Research addressing the impact of different digital retailing interfaces (Westland & Au, 1999) reveals that virtual reality storefronts increase a consumer’s time spent searching for products but do not significantly increase sales. In the field of human-computer interaction, significant research has been done relating network quality of service with usability and user satisfaction. One such factor affecting quality of service is system speed. The effect of system speed on user reactions was studied in both the traditional and Web-based computing environments (Sears & Jacko, 2000). Nielsen (1997) argued, based on a combination of human factors and computer networking, “speed must be the overriding design criterion.” He asserts that research has shown that users need a response time of less than one second, moving from one page to another, based on traditional research in human factors.

In a study linking the use of interruption implemented via pop-up windows, Xia and Sudharshan (2000) manipulated the frequency of interruptions and found that interruptions had a negative impact on consumer shopping experiences. Intrusive formats of advertising like interstitials are found to have “backlash risks” in this new medium (Johnson, Slack, & Keane, 1999). Gao et al. (2004) find that continuously running animation and unexpected popup ads have a positive association with perceived irritation, and contribute negatively to attitude toward the site.

To summarize, along with information content and presentation attributes, system design features are some of the applications of current information technology that may influence consumer perceptions of Web sites and their attitude toward those Web sites.

FUTURE TRENDS

We summarize our discussion in the previous two sections into the following general diagram. This diagram provides a framework for further thinking in the development of e-commerce systems in general and systems design influencing consumer attitude in particular. In this diagram, we recognize that Web site content may influence both a consumer’s perception and his or her attitude, thus Web site content features could have both a direct and indirect impact on consumer attitude. Nonetheless, the perceptual dimensions capture a much broader realm of variables and explain a larger percentage of variance in attitude than those by individual features and content, especially in behavioral science research (Cohen, 1988).

Internet technology and e-commerce continue to grow. How to achieve a competitive advantage through utilizing the advancement in information technology to support a firm’s product offerings is a question faced by many e-commerce firms. In accordance with our review of literature, we suggest that both marketing executives and system developers of e-commerce Web sites pay attention to the underlying connectivity between system design and consumer behavior, and strive to closely examine the issue of integrating technological characteristics and marketing communications in the Web context. We offer the following guidelines.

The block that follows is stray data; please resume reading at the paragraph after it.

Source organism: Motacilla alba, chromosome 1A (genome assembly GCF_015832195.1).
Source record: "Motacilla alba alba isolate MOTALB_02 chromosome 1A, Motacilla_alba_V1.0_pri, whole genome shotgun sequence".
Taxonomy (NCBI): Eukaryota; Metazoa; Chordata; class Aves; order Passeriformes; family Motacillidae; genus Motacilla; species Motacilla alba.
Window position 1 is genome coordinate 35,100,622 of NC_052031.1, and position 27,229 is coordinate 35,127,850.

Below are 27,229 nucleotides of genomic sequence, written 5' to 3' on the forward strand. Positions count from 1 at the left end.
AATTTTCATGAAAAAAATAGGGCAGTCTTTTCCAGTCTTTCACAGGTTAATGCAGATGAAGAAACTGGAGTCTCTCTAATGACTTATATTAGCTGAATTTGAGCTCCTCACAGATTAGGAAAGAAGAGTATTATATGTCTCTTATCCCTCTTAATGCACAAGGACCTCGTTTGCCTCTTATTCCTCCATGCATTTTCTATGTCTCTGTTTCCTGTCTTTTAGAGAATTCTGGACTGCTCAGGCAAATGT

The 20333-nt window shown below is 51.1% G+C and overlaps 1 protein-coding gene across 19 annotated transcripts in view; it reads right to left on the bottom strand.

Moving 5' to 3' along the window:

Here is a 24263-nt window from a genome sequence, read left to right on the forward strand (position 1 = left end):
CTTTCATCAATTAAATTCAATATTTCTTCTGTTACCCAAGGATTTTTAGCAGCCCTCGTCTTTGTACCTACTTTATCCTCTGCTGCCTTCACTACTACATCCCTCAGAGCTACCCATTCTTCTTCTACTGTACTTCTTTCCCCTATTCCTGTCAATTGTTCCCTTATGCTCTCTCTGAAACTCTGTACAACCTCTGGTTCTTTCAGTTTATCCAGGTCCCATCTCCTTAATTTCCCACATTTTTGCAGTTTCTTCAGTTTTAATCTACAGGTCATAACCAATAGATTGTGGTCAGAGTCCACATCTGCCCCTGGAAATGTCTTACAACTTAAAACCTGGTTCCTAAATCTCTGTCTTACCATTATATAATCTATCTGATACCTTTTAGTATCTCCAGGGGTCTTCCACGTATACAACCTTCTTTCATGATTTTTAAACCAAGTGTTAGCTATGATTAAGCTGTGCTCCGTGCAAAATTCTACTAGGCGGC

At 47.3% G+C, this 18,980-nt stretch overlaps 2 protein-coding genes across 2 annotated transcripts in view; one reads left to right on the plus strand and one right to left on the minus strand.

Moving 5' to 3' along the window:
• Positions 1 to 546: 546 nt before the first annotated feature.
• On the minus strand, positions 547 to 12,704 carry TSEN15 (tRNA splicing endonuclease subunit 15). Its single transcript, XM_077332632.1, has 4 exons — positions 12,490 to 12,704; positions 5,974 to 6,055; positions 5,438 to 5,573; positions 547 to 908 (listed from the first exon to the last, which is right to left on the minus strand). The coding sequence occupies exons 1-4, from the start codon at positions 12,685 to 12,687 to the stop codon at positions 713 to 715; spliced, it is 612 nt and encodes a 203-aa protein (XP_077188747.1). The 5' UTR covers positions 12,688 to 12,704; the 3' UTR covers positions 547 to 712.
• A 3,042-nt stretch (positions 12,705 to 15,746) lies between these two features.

First, online shoppers value information that is essential to their purchase decisions. It has been demonstrated that consumers value commercial messages that deliver “the most informative claims an advertiser is capable of delivering” in a most entertaining form (Ducoffe, 1996).

Second, consumers appreciate entertainment. An enjoyable experience increases customer retention and loyalty (Koufaris et al., 2001). An entertaining Web site helps to retain not only repeat visitors, but also chance surfers. It is imperative that Web site developers make customer experience their first priority when incorporating features and attributes into a Web site.

Third, consumers’ attitude is enhanced by product experience that is more direct than simple text and images. Direct experience, virtual reality, and telepresence help deliver a message in a more informative and entertaining way.

Last but not least, Web sites should be cautious when using intrusive means of message delivery such as popup ads and animation. Using pop-up ads to push information to the consumer is sometimes a viable technique. Johnson, Slack, and Keane (1999) found that 69% surveyed consider pop-up ads annoying and 23% would not return to that site. Visitors to a Web site do not like interruptions, even those containing information closely related to products sold at the site (Gao et al., 2004). Such techniques should be reserved for mission-critical messages that otherwise cannot be effectively deployed.


CONCLUSION

The study of consumer attitude in e-commerce has not been widely explored, and the true effectiveness of any presentation attribute awaits further examination. We maintain that presentation attributes communicate much non-product information that can affect company image and visitor attitude toward products and the site. As a relatively new communications medium, the Internet provides message creators added flexibility and functionality in message delivery. Marketers can take advantage of the opportunities of incorporating system designs that further enhance a visitor’s experience while visiting a Web site. Attitude is an affection. Future research should also explore the connection between presentation attributes and consumer perceptions, because the connection between what a system designer puts into a Web site and how an online visitor perceives it is the focal point where the interests of the marketers and the consumers meet.